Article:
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- GDP (PPP):
- $2.8 billion
- 7.4% growth
- 6.1% 5-year compound annual growth
- $8,731 per capita
- Inflation (CPI):
- FDI Inflow:
The Maldives’ economic freedom score is 49, making its economy the 149th freest in the 2013 Index. Its score has decreased by 0.2 point from last year, with a significant improvement in the control of government spending more than offset by declines in labor freedom, investment freedom, and monetary freedom. The Maldives is ranked 34th out of 41 countries in the Asia–Pacific region, and its overall score is below the world and regional averages.
The Maldives’ efforts to advance economic freedom have been uneven and fragile. Impediments to sustained private-sector growth and diversification persist, in large part due to institutional deficiencies such as corruption and the weak protection of property rights.
Other weaknesses include chronically high government spending that perpetuates the inefficiency of the outsized public sector. The government still plays a large role in the economy through state-owned enterprises, severely undermining entrepreneurship. Public ownership is widespread in every sector except tourism, and the public sector remains the largest source of jobs, employing over one-third of the labor force. Severe government impediments to economic interactions with the global economy continue to degrade productivity and raise costs.
The military forced President Mohammed Nasheed to step down in February 2012 after several weeks of anti-government street protests instigated by former Maldivian dictator Maumoon Abdul Gayoom. Nasheed had been elected president in the Maldives’ first-ever democratic election in 2008, replacing Gayoom, who had ruled the country for 30 years. Waheed Hassan Manik has been named interim president until new elections are held, most likely in 2013. The Maldives has largely recovered from the devastation caused by the 2004 Asian tsunami. Tourism is the centerpiece of the economy, contributing 28 percent of GDP in 2012 and over 90 percent of government tax revenue. Fishing employs about 11 percent of the labor force, and manufacturing provides less than 7 percent of GDP.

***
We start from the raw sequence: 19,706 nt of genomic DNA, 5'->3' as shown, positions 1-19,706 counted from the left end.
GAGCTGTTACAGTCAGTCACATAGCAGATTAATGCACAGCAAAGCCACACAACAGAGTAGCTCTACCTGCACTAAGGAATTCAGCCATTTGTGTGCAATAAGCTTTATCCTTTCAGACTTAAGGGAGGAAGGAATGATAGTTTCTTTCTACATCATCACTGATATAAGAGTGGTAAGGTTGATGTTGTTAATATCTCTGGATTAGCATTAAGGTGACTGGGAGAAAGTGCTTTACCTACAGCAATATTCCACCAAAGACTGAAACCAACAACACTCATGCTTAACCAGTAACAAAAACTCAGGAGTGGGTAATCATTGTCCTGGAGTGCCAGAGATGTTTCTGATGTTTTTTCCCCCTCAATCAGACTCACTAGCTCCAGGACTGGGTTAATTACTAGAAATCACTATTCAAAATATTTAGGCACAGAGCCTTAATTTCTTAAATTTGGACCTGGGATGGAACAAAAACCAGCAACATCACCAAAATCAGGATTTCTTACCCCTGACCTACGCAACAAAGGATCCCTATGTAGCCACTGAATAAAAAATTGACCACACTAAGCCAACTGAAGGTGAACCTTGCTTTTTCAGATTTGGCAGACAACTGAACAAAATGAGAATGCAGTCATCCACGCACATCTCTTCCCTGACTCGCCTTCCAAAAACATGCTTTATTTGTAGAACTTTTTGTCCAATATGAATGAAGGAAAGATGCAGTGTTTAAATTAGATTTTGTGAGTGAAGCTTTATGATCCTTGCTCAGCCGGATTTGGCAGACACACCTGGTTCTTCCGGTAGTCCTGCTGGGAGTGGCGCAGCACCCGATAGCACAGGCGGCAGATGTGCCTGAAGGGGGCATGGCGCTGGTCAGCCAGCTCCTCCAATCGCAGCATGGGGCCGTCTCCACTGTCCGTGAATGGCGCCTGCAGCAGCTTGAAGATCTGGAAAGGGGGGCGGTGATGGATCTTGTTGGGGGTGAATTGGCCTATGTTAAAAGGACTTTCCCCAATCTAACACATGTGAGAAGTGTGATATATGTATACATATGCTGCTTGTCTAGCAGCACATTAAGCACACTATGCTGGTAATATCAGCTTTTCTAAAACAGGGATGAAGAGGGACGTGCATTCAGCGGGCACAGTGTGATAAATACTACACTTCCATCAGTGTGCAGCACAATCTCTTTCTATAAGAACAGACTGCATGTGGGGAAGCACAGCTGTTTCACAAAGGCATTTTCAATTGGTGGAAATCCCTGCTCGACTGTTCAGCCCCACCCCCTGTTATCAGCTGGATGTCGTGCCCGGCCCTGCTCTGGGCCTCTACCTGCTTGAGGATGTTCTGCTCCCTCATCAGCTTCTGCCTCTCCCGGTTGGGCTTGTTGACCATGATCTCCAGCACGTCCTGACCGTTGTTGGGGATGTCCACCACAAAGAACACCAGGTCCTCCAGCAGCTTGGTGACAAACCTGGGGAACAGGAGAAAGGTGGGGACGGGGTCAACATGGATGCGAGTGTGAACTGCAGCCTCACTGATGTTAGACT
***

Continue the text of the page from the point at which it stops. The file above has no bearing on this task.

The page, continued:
There is little private ownership of land, but land reform is being considered. The rule of law remains uneven across the country. The inefficient judicial system is subject to political influence, and application of laws is inconsistent. In February 2012, the president was removed from office at gunpoint and replaced by his vice president. Corruption remains prevalent throughout the economy.
There is no income or corporate tax. Bank profits are subject to a profits tax. Overall tax revenue is 11 percent of total domestic income. Government spending remains quite high at a level equivalent to 53.4 percent of GDP. The budget deficit has been chronically high at over 10 percent of total domestic output, and public debt has reached nearly 70 percent of GDP. Recent policy slippages have undermined joint IMF and World Bank debt programs.
The overall regulatory environment is not conducive to new business formation and operation. Although it takes only five procedures to launch a business on average, licensing requirements are time-consuming. The labor market is underdeveloped. Much of the labor force is employed in the large public sector. Lack of competition in the market has inflated price levels, hurting the standard of living.
The government relies heavily on tariff revenues to fund its activities. The trade-weighted average tariff rate is prohibitively high at 20.6 percent, and non-tariff barriers add further to the cost of trade. Heavy bureaucracy in the investment approval process and political unrest hamper the already weak investment regime. Banking has expanded, but high costs and limited access to financial services contribute to the shallowness of the sector.